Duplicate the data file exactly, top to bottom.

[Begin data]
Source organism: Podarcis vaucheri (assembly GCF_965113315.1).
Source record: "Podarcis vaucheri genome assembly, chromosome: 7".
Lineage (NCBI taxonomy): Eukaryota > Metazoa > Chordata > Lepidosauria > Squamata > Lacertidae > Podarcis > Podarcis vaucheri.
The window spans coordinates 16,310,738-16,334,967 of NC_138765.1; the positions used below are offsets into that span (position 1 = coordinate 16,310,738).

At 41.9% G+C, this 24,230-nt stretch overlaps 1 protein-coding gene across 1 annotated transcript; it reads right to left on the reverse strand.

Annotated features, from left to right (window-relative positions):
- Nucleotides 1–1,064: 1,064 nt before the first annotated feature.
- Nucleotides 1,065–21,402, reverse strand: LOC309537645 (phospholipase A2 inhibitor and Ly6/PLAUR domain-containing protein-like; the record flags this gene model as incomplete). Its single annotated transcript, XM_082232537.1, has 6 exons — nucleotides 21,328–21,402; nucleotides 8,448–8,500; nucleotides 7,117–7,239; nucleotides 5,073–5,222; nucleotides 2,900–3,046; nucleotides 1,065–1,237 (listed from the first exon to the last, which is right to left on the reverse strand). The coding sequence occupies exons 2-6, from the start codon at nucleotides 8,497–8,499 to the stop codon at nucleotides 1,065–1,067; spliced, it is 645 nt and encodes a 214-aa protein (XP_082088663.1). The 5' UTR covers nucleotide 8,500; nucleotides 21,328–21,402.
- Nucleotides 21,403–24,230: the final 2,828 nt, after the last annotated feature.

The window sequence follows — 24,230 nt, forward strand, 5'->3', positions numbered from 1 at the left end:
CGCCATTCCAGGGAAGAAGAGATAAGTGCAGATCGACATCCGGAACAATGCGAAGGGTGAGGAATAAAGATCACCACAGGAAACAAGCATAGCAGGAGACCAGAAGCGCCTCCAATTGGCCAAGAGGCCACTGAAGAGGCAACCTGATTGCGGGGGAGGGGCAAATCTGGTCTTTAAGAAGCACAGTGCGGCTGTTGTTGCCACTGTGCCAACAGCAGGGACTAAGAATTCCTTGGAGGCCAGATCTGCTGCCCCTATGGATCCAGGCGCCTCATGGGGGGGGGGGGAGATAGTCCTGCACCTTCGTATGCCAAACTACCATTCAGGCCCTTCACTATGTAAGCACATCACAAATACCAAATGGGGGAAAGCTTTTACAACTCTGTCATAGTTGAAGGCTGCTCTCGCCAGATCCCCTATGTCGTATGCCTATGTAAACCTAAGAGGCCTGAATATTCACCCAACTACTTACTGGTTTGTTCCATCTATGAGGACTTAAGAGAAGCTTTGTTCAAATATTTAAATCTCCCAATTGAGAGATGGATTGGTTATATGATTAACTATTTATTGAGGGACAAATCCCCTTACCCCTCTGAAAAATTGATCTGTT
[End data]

Source organism: Podarcis vaucheri (assembly GCF_965113315.1).
Source record: "Podarcis vaucheri genome assembly, chromosome: 7".
Lineage (NCBI taxonomy): Eukaryota > Metazoa > Chordata > Lepidosauria > Squamata > Lacertidae > Podarcis > Podarcis vaucheri.
The window spans coordinates 16,310,738-16,334,967 of NC_138765.1; the positions used below are offsets into that span (position 1 = coordinate 16,310,738).

At 41.9% G+C, this 24,230-nt stretch overlaps 1 protein-coding gene across 1 annotated transcript; it reads right to left on the reverse strand.

Annotated features, from left to right (window-relative positions):
- Nucleotides 1–1,064: 1,064 nt before the first annotated feature.
- Nucleotides 1,065–21,402, reverse strand: LOC309537645 (phospholipase A2 inhibitor and Ly6/PLAUR domain-containing protein-like; the record flags this gene model as incomplete). Its single annotated transcript, XM_082232537.1, has 6 exons — nucleotides 21,328–21,402; nucleotides 8,448–8,500; nucleotides 7,117–7,239; nucleotides 5,073–5,222; nucleotides 2,900–3,046; nucleotides 1,065–1,237 (listed from the first exon to the last, which is right to left on the reverse strand). The coding sequence occupies exons 2-6, from the start codon at nucleotides 8,497–8,499 to the stop codon at nucleotides 1,065–1,067; spliced, it is 645 nt and encodes a 214-aa protein (XP_082088663.1). The 5' UTR covers nucleotide 8,500; nucleotides 21,328–21,402.
- Nucleotides 21,403–24,230: the final 2,828 nt, after the last annotated feature.

The window sequence follows — 24,230 nt, forward strand, 5'->3', positions numbered from 1 at the left end:
CGCCATTCCAGGGAAGAAGAGATAAGTGCAGATCGACATCCGGAACAATGCGAAGGGTGAGGAATAAAGATCACCACAGGAAACAAGCATAGCAGGAGACCAGAAGCGCCTCCAATTGGCCAAGAGGCCACTGAAGAGGCAACCTGATTGCGGGGGAGGGGCAAATCTGGTCTTTAAGAAGCACAGTGCGGCTGTTGTTGCCACTGTGCCAACAGCAGGGACTAAGAATTCCTTGGAGGCCAGATCTGCTGCCCCTATGGATCCAGGCGCCTCATGGGGGGGGGGGGAGATAGTCCTGCACCTTCGTATGCCAAACTACCATTCAGGCCCTTCACTATGTAAGCACATCACAAATACCAAATGGGGGAAAGCTTTTACAACTCTGTCATAGTTGAAGGCTGCTCTCGCCAGATCCCCTATGTCGTATGCCTATGTAAACCTAAGAGGCCTGAATATTCACCCAACTACTTACTGGTTTGTTCCATCTATGAGGACTTAAGAGAAGCTTTGTTCAAATATTTAAATCTCCCAATTGAGAGATGGATTGGTTATATGATTAACTATTTATTGAGGGACAAATCCCCTTACCCCTCTGAAAAATTGATCTGTT